I cried, let my feelings out to my husband, and spent countless hours wondering what I did wrong and regretting opening myself up to her. The what if’s kept me up at night, replaying the scenario out in my mind. I re-read the few text messages we’d exchanged, trying to read between the lines and find fault in what I’d said. I wondered what would have happened if I had acted on what she’d advised me to do.

Then suddenly I realized, I didn’t do anything wrong. True, I wasn’t perfect in the situation, but things weren’t completely my fault either. If our friendship had been as strong as I’d thought, my one comment wouldn’t have broken us. We should have been able to talk and sort things out, then move on with our lives just as close as before. I realized that her advice was just that; advice. If what she thought wasn’t right for myself and my husband, it didn’t have to be acted upon. Above all, I shouldn’t have had to hide my feelings and walk on eggshells for fear of the outcome.

It’s true that in losing a friend, you still go through the five stages of grief. At first, I denied anything was wrong between us, then I became angry at myself for speaking up. I bargained, wondering what I could have done differently, feeling like it could have changed the outcome. The depression lasted the longest. But then the sadness turned in to accepting that things were not going to go back to how they were. And you know what? I was okay with that. After four months, I was able to find closure in Natalie’s decision to pull back from our friendship. It’s as if a weight has lifted from my shoulders in accepting how things turned out.

Beginning the Healing Process

Finding closure was not an overnight process. It did take time, and certain actions had to be taken. Below are a few things I found really helped in letting go of the anger and finding happiness again:

  • Writing a Letter.
    The purpose of the letter isn’t to actually send it. It’s to let everything out into the open. It is so therapeutic to just let it all out. All of the feelings, the hurt, and the anger. You can certainly send the letter if you want to. I chose not to send mine. I didn’t see how, in my situation, it would help. But it did end up being four pages of clearing my head, and that is when I finally started to feel better.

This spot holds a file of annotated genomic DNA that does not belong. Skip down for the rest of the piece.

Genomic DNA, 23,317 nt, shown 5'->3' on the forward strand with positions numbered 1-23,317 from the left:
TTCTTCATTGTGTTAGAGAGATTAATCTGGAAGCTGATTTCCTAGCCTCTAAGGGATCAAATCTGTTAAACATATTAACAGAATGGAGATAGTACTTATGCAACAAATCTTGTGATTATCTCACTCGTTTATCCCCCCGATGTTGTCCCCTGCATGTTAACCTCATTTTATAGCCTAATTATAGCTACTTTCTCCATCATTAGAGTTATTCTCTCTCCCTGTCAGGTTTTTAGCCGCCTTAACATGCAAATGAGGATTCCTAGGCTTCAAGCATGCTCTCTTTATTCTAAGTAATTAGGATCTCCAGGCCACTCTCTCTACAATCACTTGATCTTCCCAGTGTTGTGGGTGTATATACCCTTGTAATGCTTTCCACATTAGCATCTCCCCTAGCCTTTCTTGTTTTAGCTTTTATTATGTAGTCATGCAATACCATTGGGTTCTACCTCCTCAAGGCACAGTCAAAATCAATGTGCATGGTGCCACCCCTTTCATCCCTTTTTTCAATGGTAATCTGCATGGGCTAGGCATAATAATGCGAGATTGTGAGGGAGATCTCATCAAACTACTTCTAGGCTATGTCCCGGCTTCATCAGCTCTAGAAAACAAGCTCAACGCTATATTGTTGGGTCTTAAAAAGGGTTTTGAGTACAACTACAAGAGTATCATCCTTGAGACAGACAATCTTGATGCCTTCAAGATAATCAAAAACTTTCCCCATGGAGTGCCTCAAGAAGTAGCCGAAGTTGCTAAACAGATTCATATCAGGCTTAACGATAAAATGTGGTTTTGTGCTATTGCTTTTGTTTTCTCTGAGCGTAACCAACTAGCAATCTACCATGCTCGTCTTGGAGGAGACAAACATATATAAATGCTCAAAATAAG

• Finding New Interests
    Find new interests or get back into something you love and enjoy. It may be something you put on the back burner. Join a club or a group to meet new people or do something for yourself. Get your hair done. Get a manicure or pick out a new outfit. Make it something that will make you feel good. You may find a new passion you never knew you had. For me, it was picking up writing again.
  • Accept and Forgive
    Don’t get too caught up in feelings of anger and hatred over whatever happened. Accept what happened and forgive. Forgive the (ex) friend and forgive yourself. Don’t play the ‘what-if’ game. It can go on forever if you let it. Realize that the outcome was what it was. Learn something from it if you can and take the lessons with you into future relationships. It does no good to blame yourself or anyone else.
  • Remembering the Good Times.
    This one comes later, but it is okay to remember the good times with a smile. After all, the person was a special part of your life at one point, so you likely do have more good memories than bad. It doesn’t have to be just remembering how it ended or in feelings of bitterness.

Natalie and I still exchange words now and then, but it is usually just asking how each other are every few weeks. We don’t elaborate on our lives any longer, and the conversations are short. We’ve seen one another just a handful of times, but it definitely isn’t the same. We’re more of acquaintances, keeping it cordial and exchanging pleasantries. Will our friendship ever repair itself? I don’t know. It isn’t out of the realm of possibility. It will have to be something that we both want and there will have to be a lot of healing. Then again, it may turn out that we just stop talking altogether. I’m in a place of acceptance, so whatever does happen between us, I am okay with it.